Deer in Spring Landscape

Common Muskrat
(Ondatra zibethicus)

Photo of Muskrat lodge by Russell Verbofsky, Painet, IncDescription & Range:

Muskrats are the only species in the genus Ondatra. They are medium-sized rodents that are covered in waterproof, brown fur and have a thin, rudder-like tail covered in scales. The hind feet of muskrats are large and webbed to aid in swimming. Muskrats are 16 to 24 inches long and weigh up to 4 pounds. Muskrats are named after the musky odor produced by their scent glands.

Muskrats are common throughout Maryland and the rest of the United States, except for particularly dry regions.

Habitat:

Muskrats live in both brackish and freshwater lakes, ponds, streams, rivers, swamps and marshes throughout much of North America.


Diet:

Muskrats primarily eat aquatic plants, including cattails, sedges, water lilies, arrowheads and duckweeds. In some areas, muskrats will feast on mats of algae. Occasionally, when food is scarce, muskrats will consume other animals such as crayfish, snails, mussels, frogs, insects and fish. Muskrats often construct feeding platforms in the marsh to sit and eat food they have collected.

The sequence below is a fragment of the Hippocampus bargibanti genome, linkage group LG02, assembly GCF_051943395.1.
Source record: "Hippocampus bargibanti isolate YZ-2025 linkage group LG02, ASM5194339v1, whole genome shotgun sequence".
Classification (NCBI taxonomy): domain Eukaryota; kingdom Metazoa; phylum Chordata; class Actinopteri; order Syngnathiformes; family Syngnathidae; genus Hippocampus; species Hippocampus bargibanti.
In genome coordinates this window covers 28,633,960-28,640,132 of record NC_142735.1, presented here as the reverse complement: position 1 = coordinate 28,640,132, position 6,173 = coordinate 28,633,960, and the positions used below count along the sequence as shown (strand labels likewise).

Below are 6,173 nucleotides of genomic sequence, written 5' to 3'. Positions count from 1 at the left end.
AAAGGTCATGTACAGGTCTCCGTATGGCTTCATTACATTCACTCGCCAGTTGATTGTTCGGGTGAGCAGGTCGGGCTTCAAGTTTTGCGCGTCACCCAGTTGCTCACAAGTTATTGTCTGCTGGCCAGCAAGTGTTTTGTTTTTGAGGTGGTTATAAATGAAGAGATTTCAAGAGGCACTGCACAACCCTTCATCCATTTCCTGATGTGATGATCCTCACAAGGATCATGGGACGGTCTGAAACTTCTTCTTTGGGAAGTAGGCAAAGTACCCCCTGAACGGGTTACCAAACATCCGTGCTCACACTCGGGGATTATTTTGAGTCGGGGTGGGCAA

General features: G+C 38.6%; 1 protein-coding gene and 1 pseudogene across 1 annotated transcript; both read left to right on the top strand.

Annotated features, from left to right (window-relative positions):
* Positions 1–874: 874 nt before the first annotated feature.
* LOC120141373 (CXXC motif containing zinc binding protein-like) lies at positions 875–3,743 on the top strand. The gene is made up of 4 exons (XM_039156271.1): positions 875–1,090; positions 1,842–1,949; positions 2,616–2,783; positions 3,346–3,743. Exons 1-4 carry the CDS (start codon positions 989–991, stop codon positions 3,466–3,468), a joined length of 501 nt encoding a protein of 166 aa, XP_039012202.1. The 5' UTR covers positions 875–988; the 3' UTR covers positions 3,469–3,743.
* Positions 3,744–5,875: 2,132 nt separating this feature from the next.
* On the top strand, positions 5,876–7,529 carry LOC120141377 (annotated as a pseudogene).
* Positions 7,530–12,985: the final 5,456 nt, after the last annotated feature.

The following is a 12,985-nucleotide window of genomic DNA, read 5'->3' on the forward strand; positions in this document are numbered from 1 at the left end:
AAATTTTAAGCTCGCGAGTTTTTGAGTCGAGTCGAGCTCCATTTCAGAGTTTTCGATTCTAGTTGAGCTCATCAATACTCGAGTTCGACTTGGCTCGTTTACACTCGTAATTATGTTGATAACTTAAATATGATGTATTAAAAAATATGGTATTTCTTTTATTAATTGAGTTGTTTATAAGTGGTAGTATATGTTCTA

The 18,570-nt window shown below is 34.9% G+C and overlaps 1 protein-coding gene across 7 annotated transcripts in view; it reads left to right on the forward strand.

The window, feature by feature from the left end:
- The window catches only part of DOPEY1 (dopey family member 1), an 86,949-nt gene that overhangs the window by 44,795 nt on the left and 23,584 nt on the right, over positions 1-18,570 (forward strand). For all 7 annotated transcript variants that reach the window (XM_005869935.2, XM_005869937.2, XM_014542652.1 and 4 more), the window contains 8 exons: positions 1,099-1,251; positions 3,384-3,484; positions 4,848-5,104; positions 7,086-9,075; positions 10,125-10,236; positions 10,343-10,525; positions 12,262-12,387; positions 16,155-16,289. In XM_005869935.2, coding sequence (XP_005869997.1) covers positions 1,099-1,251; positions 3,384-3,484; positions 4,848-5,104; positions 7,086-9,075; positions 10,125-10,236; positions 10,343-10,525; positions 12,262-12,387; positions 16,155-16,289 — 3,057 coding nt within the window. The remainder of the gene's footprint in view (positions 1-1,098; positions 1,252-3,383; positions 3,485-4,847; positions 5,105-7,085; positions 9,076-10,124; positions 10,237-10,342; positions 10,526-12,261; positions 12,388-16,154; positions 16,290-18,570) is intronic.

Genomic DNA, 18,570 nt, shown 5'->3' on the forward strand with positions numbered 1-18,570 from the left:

Photo of Muskrat lodge by Kerry Wixted

Reproduction:

Muskrats can breed year round, but most breed in March-May. After breeding, gestation lasts about a month, and a litter of 5-10 young are born. The young are born blind and have little hair. By two weeks of age, the pups will be fully furred and will have open eyes. By six weeks of age, the pups are fully independent, and the female usually has another litter on the way. A female can have up to 5 litters of young per year.

Behavior:

Muskrats are active throughout the day and night. These semi-aquatic rodents spend much of their time in and around water. Muskrats build dens in river banks or construct lodges similar to beavers. Both dens and lodges consist of underwater tunnels and dry chambers. During the winter, muskrats spend the majority of their time in their dens. Sometimes, if the den or lodge is not warm enough, then the muskrat will have to relocate.

Management:

Muskrats are managed as fur-bearing animals, so annual hunting and trapping seasons for muskrats have been established in Maryland. For more information on furbearer management, then go to the Furbearer Page.